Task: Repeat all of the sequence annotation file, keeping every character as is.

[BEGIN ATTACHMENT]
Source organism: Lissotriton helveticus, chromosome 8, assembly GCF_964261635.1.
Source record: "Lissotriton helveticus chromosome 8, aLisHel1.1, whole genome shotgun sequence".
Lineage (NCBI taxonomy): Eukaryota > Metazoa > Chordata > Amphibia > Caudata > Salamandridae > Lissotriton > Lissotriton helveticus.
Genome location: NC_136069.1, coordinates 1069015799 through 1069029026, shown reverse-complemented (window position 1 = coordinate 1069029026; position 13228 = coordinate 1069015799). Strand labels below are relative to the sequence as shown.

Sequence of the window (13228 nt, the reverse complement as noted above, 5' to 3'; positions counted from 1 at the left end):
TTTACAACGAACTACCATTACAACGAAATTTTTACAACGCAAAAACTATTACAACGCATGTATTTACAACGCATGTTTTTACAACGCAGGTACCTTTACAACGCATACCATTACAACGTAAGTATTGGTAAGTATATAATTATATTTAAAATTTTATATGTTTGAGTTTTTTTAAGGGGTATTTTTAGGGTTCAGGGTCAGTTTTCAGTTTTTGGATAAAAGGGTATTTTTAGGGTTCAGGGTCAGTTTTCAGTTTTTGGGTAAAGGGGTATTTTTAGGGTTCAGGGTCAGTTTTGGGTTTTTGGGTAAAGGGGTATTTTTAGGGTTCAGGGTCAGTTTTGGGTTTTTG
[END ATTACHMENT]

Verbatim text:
Source organism: Lissotriton helveticus, chromosome 8, assembly GCF_964261635.1.
Source record: "Lissotriton helveticus chromosome 8, aLisHel1.1, whole genome shotgun sequence".
Lineage (NCBI taxonomy): Eukaryota > Metazoa > Chordata > Amphibia > Caudata > Salamandridae > Lissotriton > Lissotriton helveticus.
Genome location: NC_136069.1, coordinates 1069015799 through 1069029026, shown reverse-complemented (window position 1 = coordinate 1069029026; position 13228 = coordinate 1069015799). Strand labels below are relative to the sequence as shown.

Sequence of the window (13228 nt, the reverse complement as noted above, 5' to 3'; positions counted from 1 at the left end):
TTTACAACGAACTACCATTACAACGAAATTTTTACAACGCAAAAACTATTACAACGCATGTATTTACAACGCATGTTTTTACAACGCAGGTACCTTTACAACGCATACCATTACAACGTAAGTATTGGTAAGTATATAATTATATTTAAAATTTTATATGTTTGAGTTTTTTTAAGGGGTATTTTTAGGGTTCAGGGTCAGTTTTCAGTTTTTGGATAAAAGGGTATTTTTAGGGTTCAGGGTCAGTTTTCAGTTTTTGGGTAAAGGGGTATTTTTAGGGTTCAGGGTCAGTTTTGGGTTTTTGGGTAAAGGGGTATTTTTAGGGTTCAGGGTCAGTTTTGGGTTTTTG